Yes, I tend to miss the humor then I get lost with terminology; a smiley will help 🙂
As for the angle of the airflow hitting the reed, I don’t see how you can change that in either of the design alternatives (p-before-r or r-before-p). This is a benefit you get from BEING the valve.
As for the rubber and indirect pressure, I read that but I find it non durable as you count on a stretched rubber to maintain its sealing. I believe that this mechanism will break quite fast, which makes me go back to distinguishing between stopping the air from going-into or -out-of the chamber / tunnel.
Again, in the harmonica, you ARE the valve. Therefore you recreate the sealing yourself as you need.
Using mechanics for such task is very hard. For the possibly best scenario, I imagine myself a tunnel with a valve inside, where one side you have the small air chamber splitting into the tunnels, and on the other you have the reeds.
As for the sound manipulation, I’ll try to explain.
In order to make sound manipulations such as the examples detailed, you must do that after the air has passed the pads and the reeds (the order of things is negligible). Having the reeds last, the sound will go directly from the reeds (let’s say that you don’t need to protect these). Having the pads last, 90% of the sound will go through the pad. I believe that you missed that I wrote that on my original post on material test.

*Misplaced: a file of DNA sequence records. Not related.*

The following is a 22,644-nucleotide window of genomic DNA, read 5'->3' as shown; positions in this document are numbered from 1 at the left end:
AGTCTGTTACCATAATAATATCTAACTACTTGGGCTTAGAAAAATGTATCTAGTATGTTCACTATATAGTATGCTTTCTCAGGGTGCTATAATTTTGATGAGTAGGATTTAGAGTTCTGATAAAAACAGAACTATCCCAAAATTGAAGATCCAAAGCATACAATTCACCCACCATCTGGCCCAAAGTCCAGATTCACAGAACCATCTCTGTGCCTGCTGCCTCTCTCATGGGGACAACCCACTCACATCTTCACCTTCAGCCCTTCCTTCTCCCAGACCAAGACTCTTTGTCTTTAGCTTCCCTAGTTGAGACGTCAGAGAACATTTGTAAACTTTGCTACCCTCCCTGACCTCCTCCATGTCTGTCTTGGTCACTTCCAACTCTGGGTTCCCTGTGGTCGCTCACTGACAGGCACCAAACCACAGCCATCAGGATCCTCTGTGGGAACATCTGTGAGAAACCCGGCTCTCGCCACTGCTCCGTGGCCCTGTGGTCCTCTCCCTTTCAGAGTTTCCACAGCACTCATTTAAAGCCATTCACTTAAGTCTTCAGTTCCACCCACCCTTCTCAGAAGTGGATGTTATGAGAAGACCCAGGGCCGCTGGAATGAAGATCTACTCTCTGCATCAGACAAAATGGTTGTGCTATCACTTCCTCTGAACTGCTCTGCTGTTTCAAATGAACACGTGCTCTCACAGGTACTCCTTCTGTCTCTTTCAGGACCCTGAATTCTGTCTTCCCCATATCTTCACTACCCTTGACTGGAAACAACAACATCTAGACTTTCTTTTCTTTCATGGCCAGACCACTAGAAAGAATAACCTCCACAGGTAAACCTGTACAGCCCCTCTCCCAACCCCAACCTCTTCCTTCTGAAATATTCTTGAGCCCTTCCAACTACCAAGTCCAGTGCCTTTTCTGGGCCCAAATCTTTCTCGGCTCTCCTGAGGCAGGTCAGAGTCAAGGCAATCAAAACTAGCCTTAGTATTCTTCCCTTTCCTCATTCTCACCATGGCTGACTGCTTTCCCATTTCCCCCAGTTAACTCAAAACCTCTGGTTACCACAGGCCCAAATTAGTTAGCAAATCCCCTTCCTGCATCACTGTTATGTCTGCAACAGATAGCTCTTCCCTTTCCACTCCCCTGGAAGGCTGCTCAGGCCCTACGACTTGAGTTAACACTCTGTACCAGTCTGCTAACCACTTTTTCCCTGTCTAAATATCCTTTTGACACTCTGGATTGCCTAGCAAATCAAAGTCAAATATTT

so either way you have a specific region where you can control the sound using different materials (such as wood, muter, etc.) just by having the cover of the instrument built for that, letting you access to the area.
I believe that in reeds-before-pads you have a “tube” of sound from the reed to the pad, just like a trumpet (or the closer relative, the Claviola); unlike the trumpet (and like the Claviola), you have a dedicated tube for each note. The fact that the reeds are berried inside the instrument doesn’t mean that the sound behaves like that.